“Over the past two years, our nation’s farmers and ranchers have overcome threats of a cap and trade bill, legislation to ban the use of antibiotics in animal agriculture and a rapidly expanding federal government,” he said. “I am hopeful the newly elected members of Congress will restore some much needed balance and commonsense to Congress.”
America’s farmers and ranchers will face a daunting list of challenges in the 112th Congress, including passing a new Farm Bill and working on tax policies; environmental regulations; international trade; renewable fuels policies; and food safety and nutrition, Foglesong continued.
“We are ready to work with the new Congress to build a stronger and more prosperous agricultural industry across the country,” he said. “The transition starts now. NCBA is eager to start building relationships with all of the new members of Congress. We will take our stories to Capitol Hill and discuss the challenges and opportunities we face each day as we work to shape policy affecting the way we operate our farms and ranches.”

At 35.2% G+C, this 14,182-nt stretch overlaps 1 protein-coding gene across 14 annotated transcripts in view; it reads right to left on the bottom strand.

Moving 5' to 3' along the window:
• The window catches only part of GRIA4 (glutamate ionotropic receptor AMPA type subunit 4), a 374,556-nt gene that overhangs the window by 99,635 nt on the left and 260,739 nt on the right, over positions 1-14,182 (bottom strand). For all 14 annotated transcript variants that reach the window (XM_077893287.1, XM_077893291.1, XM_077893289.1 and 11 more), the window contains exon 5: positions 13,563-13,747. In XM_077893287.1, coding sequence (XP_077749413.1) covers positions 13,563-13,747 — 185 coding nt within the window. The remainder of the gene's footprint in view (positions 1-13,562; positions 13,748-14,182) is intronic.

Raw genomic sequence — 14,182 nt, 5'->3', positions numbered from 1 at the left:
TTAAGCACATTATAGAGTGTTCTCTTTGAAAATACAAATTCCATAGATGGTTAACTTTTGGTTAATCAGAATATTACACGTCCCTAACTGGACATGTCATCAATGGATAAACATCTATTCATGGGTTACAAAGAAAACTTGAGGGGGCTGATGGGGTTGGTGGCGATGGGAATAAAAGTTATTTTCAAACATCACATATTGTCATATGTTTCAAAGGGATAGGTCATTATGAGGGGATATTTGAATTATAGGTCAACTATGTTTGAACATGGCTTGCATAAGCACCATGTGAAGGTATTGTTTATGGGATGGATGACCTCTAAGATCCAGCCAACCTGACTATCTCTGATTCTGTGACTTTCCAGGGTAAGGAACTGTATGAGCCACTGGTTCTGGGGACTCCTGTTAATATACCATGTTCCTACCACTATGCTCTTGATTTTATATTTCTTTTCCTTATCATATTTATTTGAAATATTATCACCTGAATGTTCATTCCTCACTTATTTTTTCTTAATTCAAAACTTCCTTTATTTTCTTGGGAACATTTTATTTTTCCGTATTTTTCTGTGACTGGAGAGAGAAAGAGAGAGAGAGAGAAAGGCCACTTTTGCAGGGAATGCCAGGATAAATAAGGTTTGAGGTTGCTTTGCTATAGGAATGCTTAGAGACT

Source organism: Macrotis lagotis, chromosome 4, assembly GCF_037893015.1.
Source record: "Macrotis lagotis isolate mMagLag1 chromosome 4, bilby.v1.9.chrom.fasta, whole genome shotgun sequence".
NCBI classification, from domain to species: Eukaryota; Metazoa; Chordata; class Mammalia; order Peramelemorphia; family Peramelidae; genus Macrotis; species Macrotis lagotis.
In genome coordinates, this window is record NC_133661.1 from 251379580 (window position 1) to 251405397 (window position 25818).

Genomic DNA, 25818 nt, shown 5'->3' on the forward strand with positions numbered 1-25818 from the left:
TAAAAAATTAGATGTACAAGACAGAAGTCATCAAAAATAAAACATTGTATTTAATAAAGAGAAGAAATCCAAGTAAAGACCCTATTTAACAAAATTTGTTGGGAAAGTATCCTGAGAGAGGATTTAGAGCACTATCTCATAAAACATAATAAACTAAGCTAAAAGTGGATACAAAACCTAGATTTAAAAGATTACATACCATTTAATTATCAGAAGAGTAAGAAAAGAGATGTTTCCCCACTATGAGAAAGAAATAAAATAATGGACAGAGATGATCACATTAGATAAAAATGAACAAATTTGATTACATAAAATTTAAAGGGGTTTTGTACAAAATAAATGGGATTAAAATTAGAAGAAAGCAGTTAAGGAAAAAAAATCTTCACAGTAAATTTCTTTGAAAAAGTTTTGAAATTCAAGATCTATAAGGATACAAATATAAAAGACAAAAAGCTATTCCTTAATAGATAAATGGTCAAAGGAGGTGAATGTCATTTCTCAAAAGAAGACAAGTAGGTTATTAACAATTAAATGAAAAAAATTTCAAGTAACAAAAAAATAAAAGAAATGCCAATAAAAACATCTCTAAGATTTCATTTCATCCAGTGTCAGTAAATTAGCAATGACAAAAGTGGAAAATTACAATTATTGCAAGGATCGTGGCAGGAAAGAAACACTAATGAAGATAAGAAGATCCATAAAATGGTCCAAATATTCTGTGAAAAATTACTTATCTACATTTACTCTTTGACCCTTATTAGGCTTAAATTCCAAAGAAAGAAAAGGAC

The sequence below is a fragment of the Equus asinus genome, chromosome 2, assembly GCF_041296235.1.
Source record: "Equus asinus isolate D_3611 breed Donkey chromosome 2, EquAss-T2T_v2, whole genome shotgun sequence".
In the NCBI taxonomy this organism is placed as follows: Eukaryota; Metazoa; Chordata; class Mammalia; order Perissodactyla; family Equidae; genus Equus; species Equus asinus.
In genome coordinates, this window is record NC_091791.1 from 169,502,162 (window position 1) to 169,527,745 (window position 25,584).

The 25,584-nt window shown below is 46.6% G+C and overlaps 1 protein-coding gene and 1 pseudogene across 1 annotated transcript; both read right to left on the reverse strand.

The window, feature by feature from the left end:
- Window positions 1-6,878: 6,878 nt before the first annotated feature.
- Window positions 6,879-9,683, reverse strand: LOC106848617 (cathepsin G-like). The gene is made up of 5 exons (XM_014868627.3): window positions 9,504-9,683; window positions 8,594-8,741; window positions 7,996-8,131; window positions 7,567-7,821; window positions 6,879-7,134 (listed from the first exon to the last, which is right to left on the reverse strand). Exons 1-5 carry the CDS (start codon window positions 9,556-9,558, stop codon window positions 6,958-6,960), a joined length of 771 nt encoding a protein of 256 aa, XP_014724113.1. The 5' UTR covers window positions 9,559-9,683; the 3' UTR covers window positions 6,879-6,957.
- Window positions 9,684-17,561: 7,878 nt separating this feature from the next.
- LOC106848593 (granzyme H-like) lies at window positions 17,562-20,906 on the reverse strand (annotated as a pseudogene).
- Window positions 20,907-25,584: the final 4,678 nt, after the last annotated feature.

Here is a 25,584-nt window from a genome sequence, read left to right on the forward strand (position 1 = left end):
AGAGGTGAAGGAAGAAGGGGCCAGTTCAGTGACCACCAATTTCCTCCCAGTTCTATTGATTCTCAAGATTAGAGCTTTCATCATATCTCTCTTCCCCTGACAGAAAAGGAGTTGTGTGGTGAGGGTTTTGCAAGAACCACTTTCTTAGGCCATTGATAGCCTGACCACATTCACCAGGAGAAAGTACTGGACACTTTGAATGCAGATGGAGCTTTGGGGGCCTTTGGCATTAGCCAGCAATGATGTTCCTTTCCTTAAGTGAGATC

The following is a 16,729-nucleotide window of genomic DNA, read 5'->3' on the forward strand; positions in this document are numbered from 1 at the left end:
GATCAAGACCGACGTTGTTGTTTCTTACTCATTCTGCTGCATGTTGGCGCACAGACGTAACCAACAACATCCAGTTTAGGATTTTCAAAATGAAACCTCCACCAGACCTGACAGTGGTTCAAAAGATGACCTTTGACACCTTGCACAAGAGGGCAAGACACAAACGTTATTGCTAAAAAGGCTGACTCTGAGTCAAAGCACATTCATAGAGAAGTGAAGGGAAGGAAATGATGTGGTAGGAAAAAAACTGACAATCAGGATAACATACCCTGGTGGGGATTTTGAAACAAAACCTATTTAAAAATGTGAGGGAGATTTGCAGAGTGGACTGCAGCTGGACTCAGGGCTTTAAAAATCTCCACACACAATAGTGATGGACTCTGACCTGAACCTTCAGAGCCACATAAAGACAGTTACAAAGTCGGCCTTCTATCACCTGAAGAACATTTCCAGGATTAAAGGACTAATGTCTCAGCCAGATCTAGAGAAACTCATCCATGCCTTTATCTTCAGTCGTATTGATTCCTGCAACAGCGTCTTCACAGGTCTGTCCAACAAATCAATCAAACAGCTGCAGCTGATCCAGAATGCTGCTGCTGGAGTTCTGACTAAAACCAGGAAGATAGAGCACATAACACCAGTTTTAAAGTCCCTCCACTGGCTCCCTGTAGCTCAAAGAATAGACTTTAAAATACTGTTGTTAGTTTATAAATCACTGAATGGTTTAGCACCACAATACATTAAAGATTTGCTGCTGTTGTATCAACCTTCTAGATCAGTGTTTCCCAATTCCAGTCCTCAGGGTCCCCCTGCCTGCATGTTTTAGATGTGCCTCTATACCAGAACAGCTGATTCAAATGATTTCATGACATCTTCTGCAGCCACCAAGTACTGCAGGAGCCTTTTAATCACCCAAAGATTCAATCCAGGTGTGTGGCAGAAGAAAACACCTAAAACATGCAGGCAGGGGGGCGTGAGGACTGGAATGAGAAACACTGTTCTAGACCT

Foglesong thanked Senate Agriculture Committee Chairwoman Blanche Lincoln (D-Ark.) for her support of US cattlemen and women. “We would also like to thank House Agriculture Committee Chairman Collin Peterson (D-Minn.) for his leadership,” he added. “We look forward to continue working with him in 112th Congress on the Farm Bill and other critical issues. We also look forward to working closely with Congressman Frank Lucas (R-Okla.), as he is likely to become the Chairman of the House Agriculture Committee, and with the new Senate Agriculture Committee leadership.”
Foglesong concluded by saying everyone must not forget that the 111th Congress isn’t over yet. “Over the course of the next few weeks, Congress must take action to prevent family farmers and ranchers from being hit with the return of the 55% death tax on Jan. 1, 2011,” he added. “Family-owned and-run farming and ranching operations are the lifeblood of rural America, but the return of the death tax would be a devastating blow to farmers and ranchers who’ve planned their entire lives to pass their operation on to the next generation.”